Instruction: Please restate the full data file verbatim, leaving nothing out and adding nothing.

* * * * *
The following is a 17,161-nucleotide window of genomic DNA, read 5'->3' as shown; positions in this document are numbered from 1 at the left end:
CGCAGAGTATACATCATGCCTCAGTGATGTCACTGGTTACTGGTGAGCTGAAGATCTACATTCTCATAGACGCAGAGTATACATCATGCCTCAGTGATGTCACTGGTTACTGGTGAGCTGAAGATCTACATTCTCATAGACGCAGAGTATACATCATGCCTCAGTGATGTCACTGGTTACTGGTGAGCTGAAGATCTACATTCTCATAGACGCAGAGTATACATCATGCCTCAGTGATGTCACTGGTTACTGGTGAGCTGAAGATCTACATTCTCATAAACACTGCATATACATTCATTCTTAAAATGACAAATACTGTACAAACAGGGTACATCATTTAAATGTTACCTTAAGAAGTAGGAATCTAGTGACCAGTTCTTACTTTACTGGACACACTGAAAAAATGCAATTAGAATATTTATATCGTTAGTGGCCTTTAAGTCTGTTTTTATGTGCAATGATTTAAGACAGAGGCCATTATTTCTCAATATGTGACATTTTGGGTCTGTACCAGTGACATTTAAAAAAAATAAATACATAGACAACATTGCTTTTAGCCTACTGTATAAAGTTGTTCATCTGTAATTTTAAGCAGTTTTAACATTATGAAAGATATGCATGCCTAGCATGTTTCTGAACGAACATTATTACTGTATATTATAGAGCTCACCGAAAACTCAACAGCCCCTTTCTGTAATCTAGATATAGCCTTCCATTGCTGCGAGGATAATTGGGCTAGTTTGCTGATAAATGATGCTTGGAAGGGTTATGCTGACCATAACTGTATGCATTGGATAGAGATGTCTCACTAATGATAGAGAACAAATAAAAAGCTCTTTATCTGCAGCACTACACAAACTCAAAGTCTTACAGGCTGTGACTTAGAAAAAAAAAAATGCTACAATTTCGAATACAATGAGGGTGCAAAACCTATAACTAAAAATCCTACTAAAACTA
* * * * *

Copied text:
The following is a 17,161-nucleotide window of genomic DNA, read 5'->3' as shown; positions in this document are numbered from 1 at the left end:
CGCAGAGTATACATCATGCCTCAGTGATGTCACTGGTTACTGGTGAGCTGAAGATCTACATTCTCATAGACGCAGAGTATACATCATGCCTCAGTGATGTCACTGGTTACTGGTGAGCTGAAGATCTACATTCTCATAGACGCAGAGTATACATCATGCCTCAGTGATGTCACTGGTTACTGGTGAGCTGAAGATCTACATTCTCATAGACGCAGAGTATACATCATGCCTCAGTGATGTCACTGGTTACTGGTGAGCTGAAGATCTACATTCTCATAAACACTGCATATACATTCATTCTTAAAATGACAAATACTGTACAAACAGGGTACATCATTTAAATGTTACCTTAAGAAGTAGGAATCTAGTGACCAGTTCTTACTTTACTGGACACACTGAAAAAATGCAATTAGAATATTTATATCGTTAGTGGCCTTTAAGTCTGTTTTTATGTGCAATGATTTAAGACAGAGGCCATTATTTCTCAATATGTGACATTTTGGGTCTGTACCAGTGACATTTAAAAAAAATAAATACATAGACAACATTGCTTTTAGCCTACTGTATAAAGTTGTTCATCTGTAATTTTAAGCAGTTTTAACATTATGAAAGATATGCATGCCTAGCATGTTTCTGAACGAACATTATTACTGTATATTATAGAGCTCACCGAAAACTCAACAGCCCCTTTCTGTAATCTAGATATAGCCTTCCATTGCTGCGAGGATAATTGGGCTAGTTTGCTGATAAATGATGCTTGGAAGGGTTATGCTGACCATAACTGTATGCATTGGATAGAGATGTCTCACTAATGATAGAGAACAAATAAAAAGCTCTTTATCTGCAGCACTACACAAACTCAAAGTCTTACAGGCTGTGACTTAGAAAAAAAAAAATGCTACAATTTCGAATACAATGAGGGTGCAAAACCTATAACTAAAAATCCTACTAAAACTA